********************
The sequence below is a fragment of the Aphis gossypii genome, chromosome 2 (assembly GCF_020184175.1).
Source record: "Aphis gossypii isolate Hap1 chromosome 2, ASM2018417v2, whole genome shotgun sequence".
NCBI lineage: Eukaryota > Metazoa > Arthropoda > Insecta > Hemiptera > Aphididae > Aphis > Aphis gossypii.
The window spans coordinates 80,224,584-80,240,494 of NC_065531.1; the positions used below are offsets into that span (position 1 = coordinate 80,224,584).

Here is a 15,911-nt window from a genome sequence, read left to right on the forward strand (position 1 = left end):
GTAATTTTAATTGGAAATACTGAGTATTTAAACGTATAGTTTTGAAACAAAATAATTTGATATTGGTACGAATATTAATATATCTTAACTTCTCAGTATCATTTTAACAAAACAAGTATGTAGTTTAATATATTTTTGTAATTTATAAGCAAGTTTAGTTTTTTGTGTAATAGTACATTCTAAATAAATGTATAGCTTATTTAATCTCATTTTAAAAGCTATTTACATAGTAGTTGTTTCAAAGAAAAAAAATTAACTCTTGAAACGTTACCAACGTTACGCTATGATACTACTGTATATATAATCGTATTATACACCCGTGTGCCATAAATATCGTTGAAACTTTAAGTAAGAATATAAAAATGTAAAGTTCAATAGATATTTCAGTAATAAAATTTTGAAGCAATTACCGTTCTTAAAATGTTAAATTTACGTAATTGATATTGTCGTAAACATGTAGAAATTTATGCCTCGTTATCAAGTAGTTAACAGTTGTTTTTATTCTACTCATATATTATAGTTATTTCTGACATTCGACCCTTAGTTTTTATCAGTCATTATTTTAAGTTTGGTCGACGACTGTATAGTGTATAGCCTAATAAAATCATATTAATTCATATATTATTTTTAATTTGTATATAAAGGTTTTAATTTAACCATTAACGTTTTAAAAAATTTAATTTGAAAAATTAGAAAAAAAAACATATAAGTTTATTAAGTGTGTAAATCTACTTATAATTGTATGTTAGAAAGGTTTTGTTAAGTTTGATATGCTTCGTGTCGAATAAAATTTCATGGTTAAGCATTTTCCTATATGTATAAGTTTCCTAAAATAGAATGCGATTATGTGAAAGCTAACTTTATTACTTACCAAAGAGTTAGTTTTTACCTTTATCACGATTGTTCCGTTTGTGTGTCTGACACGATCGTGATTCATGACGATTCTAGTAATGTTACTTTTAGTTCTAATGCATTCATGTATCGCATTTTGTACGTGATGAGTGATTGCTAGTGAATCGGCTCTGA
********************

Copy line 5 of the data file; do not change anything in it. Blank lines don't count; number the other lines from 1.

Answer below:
Here is a 15,911-nt window from a genome sequence, read left to right on the forward strand (position 1 = left end):